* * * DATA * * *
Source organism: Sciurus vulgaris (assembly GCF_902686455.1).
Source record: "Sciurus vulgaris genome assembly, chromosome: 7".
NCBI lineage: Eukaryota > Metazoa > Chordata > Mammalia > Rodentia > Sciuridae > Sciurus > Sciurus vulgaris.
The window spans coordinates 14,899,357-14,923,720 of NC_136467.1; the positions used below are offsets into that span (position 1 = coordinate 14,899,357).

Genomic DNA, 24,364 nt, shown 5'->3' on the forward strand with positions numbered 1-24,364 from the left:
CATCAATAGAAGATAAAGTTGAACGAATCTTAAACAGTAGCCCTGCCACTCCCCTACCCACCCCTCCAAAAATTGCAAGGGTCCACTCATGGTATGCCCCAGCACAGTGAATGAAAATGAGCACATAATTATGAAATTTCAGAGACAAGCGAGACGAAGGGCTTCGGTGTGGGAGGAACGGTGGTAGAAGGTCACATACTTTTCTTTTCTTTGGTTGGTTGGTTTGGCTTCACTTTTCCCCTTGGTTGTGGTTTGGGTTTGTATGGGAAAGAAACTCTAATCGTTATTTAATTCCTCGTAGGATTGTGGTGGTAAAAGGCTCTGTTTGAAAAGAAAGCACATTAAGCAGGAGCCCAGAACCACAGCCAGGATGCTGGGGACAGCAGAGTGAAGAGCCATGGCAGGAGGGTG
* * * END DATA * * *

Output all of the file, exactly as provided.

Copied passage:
Source organism: Sciurus vulgaris (assembly GCF_902686455.1).
Source record: "Sciurus vulgaris genome assembly, chromosome: 7".
NCBI lineage: Eukaryota > Metazoa > Chordata > Mammalia > Rodentia > Sciuridae > Sciurus > Sciurus vulgaris.
The window spans coordinates 14,899,357-14,923,720 of NC_136467.1; the positions used below are offsets into that span (position 1 = coordinate 14,899,357).

Genomic DNA, 24,364 nt, shown 5'->3' on the forward strand with positions numbered 1-24,364 from the left:
CATCAATAGAAGATAAAGTTGAACGAATCTTAAACAGTAGCCCTGCCACTCCCCTACCCACCCCTCCAAAAATTGCAAGGGTCCACTCATGGTATGCCCCAGCACAGTGAATGAAAATGAGCACATAATTATGAAATTTCAGAGACAAGCGAGACGAAGGGCTTCGGTGTGGGAGGAACGGTGGTAGAAGGTCACATACTTTTCTTTTCTTTGGTTGGTTGGTTTGGCTTCACTTTTCCCCTTGGTTGTGGTTTGGGTTTGTATGGGAAAGAAACTCTAATCGTTATTTAATTCCTCGTAGGATTGTGGTGGTAAAAGGCTCTGTTTGAAAAGAAAGCACATTAAGCAGGAGCCCAGAACCACAGCCAGGATGCTGGGGACAGCAGAGTGAAGAGCCATGGCAGGAGGGTG